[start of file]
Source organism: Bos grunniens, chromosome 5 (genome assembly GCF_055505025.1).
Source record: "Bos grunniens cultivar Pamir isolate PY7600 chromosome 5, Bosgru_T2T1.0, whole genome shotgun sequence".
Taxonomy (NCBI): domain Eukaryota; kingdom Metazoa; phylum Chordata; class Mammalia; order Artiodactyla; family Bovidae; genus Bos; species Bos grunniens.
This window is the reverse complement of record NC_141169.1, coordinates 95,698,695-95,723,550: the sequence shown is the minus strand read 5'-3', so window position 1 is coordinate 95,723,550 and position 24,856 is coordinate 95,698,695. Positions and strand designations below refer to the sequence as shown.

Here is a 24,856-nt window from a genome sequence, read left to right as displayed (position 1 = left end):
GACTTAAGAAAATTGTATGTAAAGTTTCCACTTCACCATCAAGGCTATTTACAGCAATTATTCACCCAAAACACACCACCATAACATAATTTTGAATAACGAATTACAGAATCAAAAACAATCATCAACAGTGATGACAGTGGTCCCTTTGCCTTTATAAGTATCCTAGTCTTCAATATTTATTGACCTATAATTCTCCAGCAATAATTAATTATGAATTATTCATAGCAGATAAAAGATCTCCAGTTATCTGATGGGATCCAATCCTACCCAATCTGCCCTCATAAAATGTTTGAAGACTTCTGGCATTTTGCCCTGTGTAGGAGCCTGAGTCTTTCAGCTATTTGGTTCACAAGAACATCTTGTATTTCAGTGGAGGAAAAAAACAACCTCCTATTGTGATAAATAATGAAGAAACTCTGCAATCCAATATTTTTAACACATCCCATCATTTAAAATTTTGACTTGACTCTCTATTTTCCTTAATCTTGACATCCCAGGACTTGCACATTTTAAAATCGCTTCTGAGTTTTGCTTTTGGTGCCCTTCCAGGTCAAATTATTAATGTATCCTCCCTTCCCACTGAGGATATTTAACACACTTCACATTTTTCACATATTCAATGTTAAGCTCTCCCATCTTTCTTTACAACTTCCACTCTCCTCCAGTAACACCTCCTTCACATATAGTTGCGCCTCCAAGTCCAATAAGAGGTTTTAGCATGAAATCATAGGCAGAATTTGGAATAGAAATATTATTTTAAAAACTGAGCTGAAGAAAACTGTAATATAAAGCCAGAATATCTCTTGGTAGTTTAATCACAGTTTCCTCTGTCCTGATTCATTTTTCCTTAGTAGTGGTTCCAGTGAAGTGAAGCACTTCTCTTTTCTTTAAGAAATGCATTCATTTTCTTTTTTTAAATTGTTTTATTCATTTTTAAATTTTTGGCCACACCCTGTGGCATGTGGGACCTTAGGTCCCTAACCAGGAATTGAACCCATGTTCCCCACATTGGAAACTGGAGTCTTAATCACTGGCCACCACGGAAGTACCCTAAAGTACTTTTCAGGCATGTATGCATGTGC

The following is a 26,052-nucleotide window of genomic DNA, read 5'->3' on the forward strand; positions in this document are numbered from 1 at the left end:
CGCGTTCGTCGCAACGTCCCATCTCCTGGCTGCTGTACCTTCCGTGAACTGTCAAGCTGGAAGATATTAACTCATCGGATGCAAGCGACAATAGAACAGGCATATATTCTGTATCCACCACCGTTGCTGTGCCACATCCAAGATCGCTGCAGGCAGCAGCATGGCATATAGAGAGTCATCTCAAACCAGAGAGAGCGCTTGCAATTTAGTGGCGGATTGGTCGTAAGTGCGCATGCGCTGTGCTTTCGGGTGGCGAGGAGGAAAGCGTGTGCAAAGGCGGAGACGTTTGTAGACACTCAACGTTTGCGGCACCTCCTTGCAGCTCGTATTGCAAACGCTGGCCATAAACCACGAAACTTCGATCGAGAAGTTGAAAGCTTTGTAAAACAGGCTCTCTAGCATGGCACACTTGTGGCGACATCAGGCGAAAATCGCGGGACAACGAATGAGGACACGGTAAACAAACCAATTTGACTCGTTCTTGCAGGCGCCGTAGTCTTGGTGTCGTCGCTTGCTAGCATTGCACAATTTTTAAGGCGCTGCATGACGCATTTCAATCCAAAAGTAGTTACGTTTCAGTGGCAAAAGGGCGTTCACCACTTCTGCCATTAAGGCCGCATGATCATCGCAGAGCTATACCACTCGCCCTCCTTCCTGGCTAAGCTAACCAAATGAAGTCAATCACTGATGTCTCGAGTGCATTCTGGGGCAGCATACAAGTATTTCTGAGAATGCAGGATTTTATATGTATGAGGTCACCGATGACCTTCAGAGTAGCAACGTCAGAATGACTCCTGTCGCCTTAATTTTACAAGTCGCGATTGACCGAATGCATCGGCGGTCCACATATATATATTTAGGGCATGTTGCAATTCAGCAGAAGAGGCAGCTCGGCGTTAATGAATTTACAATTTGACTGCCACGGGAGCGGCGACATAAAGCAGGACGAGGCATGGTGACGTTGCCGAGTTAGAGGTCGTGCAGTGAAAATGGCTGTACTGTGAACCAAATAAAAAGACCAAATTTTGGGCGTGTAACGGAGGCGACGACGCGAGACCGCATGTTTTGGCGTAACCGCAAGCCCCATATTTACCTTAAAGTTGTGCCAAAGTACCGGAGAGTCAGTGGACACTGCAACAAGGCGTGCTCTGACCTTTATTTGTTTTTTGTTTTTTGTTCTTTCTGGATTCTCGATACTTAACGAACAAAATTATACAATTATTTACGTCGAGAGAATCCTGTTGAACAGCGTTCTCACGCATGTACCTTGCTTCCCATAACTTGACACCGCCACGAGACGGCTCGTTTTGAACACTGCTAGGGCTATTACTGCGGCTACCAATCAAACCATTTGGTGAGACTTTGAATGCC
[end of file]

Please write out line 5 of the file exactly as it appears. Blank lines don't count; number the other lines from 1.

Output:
Here is a 24,856-nt window from a genome sequence, read left to right as displayed (position 1 = left end):